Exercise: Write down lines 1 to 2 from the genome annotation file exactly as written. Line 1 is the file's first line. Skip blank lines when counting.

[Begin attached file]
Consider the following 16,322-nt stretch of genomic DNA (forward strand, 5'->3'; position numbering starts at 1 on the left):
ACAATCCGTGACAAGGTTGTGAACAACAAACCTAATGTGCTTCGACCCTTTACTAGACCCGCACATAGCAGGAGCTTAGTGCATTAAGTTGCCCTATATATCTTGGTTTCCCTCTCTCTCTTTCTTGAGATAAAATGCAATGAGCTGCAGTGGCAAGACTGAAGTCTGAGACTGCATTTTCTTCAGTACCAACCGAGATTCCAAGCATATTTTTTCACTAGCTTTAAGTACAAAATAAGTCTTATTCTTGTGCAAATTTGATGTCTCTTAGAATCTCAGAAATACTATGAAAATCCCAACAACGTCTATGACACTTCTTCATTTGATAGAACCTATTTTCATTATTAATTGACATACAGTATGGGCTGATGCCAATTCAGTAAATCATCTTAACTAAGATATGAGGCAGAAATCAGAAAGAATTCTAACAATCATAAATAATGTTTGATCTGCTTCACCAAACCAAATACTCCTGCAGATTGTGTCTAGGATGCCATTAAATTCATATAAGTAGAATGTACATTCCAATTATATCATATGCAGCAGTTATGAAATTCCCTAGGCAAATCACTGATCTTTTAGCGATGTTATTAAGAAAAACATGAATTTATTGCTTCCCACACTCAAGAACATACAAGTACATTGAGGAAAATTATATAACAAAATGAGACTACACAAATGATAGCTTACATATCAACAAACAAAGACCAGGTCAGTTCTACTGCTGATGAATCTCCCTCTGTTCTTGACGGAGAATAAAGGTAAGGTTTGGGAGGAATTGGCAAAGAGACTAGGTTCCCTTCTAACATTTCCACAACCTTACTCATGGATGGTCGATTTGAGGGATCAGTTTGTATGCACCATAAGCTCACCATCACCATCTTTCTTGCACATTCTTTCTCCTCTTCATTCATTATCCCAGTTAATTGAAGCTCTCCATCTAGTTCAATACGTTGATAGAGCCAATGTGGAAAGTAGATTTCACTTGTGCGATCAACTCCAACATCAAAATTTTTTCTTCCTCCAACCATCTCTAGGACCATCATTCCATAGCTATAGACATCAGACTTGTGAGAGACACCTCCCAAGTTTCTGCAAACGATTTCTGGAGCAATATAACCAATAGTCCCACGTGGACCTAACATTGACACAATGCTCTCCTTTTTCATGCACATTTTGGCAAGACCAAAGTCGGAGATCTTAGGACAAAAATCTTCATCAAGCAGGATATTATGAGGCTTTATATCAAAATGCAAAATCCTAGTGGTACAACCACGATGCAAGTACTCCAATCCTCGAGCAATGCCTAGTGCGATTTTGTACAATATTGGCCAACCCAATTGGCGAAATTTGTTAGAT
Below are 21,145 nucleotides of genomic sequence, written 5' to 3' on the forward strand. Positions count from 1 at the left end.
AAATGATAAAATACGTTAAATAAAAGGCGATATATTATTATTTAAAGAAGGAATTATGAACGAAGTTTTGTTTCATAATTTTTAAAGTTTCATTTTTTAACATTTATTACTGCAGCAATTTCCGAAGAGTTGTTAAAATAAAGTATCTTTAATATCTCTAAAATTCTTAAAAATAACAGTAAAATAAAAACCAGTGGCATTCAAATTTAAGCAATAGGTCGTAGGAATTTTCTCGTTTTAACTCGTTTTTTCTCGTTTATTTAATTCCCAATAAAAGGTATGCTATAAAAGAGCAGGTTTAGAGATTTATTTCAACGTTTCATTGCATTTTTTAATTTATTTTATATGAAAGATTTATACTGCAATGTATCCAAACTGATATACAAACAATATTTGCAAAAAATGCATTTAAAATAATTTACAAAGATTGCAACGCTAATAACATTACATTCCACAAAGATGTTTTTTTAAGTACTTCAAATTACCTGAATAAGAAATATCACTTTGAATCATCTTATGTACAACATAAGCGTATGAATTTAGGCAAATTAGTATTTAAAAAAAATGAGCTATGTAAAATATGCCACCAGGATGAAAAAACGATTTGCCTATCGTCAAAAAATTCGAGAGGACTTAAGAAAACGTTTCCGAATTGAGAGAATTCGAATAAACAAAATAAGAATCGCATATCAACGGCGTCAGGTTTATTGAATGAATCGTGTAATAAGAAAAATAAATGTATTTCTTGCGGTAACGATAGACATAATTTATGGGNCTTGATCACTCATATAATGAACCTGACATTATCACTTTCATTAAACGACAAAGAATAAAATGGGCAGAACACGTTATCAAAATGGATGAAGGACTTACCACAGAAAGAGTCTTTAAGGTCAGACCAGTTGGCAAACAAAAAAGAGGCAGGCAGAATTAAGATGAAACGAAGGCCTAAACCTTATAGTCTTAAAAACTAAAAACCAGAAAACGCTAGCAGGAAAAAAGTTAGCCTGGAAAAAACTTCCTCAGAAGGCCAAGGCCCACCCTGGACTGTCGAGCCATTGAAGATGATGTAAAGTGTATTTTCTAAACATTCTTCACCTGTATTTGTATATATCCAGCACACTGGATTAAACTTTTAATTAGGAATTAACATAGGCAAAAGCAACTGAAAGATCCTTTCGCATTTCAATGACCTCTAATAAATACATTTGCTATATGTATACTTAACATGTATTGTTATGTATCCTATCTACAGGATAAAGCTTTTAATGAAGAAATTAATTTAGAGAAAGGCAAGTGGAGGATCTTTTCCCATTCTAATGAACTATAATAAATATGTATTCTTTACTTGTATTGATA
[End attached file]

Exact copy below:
Consider the following 16,322-nt stretch of genomic DNA (forward strand, 5'->3'; position numbering starts at 1 on the left):
ACAATCCGTGACAAGGTTGTGAACAACAAACCTAATGTGCTTCGACCCTTTACTAGACCCGCACATAGCAGGAGCTTAGTGCATTAAGTTGCCCTATATATCTTGGTTTCCCTCTCTCTCTTTCTTGAGATAAAATGCAATGAGCTGCAGTGGCAAGACTGAAGTCTGAGACTGCATTTTCTTCAGTACCAACCGAGATTCCAAGCATATTTTTTCACTAGCTTTAAGTACAAAATAAGTCTTATTCTTGTGCAAATTTGATGTCTCTTAGAATCTCAGAAATACTATGAAAATCCCAACAACGTCTATGACACTTCTTCATTTGATAGAACCTATTTTCATTATTAATTGACATACAGTATGGGCTGATGCCAATTCAGTAAATCATCTTAACTAAGATATGAGGCAGAAATCAGAAAGAATTCTAACAATCATAAATAATGTTTGATCTGCTTCACCAAACCAAATACTCCTGCAGATTGTGTCTAGGATGCCATTAAATTCATATAAGTAGAATGTACATTCCAATTATATCATATGCAGCAGTTATGAAATTCCCTAGGCAAATCACTGATCTTTTAGCGATGTTATTAAGAAAAACATGAATTTATTGCTTCCCACACTCAAGAACATACAAGTACATTGAGGAAAATTATATAACAAAATGAGACTACACAAATGATAGCTTACATATCAACAAACAAAGACCAGGTCAGTTCTACTGCTGATGAATCTCCCTCTGTTCTTGACGGAGAATAAAGGTAAGGTTTGGGAGGAATTGGCAAAGAGACTAGGTTCCCTTCTAACATTTCCACAACCTTACTCATGGATGGTCGATTTGAGGGATCAGTTTGTATGCACCATAAGCTCACCATCACCATCTTTCTTGCACATTCTTTCTCCTCTTCATTCATTATCCCAGTTAATTGAAGCTCTCCATCTAGTTCAATACGTTGATAGAGCCAATGTGGAAAGTAGATTTCACTTGTGCGATCAACTCCAACATCAAAATTTTTTCTTCCTCCAACCATCTCTAGGACCATCATTCCATAGCTATAGACATCAGACTTGTGAGAGACACCTCCCAAGTTTCTGCAAACGATTTCTGGAGCAATATAACCAATAGTCCCACGTGGACCTAACATTGACACAATGCTCTCCTTTTTCATGCACATTTTGGCAAGACCAAAGTCGGAGATCTTAGGACAAAAATCTTCATCAAGCAGGATATTATGAGGCTTTATATCAAAATGCAAAATCCTAGTGGTACAACCACGATGCAAGTACTCCAATCCTCGAGCAATGCCTAGTGCGATTTTGTACAATATTGGCCAACCCAATTGGCGAAATTTGTTAGAT